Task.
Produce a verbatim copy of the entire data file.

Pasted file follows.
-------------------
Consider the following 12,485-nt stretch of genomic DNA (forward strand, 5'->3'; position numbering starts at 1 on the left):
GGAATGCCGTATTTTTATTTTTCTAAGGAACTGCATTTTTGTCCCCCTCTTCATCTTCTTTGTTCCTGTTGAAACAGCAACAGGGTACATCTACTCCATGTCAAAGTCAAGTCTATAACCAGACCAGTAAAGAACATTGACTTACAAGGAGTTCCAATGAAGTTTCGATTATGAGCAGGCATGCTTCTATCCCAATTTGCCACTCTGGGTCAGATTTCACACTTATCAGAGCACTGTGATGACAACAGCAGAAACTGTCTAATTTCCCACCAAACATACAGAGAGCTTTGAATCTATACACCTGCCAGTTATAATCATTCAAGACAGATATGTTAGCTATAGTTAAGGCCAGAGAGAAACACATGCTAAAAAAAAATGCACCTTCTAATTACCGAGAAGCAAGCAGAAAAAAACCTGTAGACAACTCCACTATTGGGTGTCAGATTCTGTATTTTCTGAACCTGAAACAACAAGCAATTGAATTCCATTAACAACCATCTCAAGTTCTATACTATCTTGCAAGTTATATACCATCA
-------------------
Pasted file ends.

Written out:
Consider the following 12,485-nt stretch of genomic DNA (forward strand, 5'->3'; position numbering starts at 1 on the left):
GGAATGCCGTATTTTTATTTTTCTAAGGAACTGCATTTTTGTCCCCCTCTTCATCTTCTTTGTTCCTGTTGAAACAGCAACAGGGTACATCTACTCCATGTCAAAGTCAAGTCTATAACCAGACCAGTAAAGAACATTGACTTACAAGGAGTTCCAATGAAGTTTCGATTATGAGCAGGCATGCTTCTATCCCAATTTGCCACTCTGGGTCAGATTTCACACTTATCAGAGCACTGTGATGACAACAGCAGAAACTGTCTAATTTCCCACCAAACATACAGAGAGCTTTGAATCTATACACCTGCCAGTTATAATCATTCAAGACAGATATGTTAGCTATAGTTAAGGCCAGAGAGAAACACATGCTAAAAAAAAATGCACCTTCTAATTACCGAGAAGCAAGCAGAAAAAAACCTGTAGACAACTCCACTATTGGGTGTCAGATTCTGTATTTTCTGAACCTGAAACAACAAGCAATTGAATTCCATTAACAACCATCTCAAGTTCTATACTATCTTGCAAGTTATATACCATCA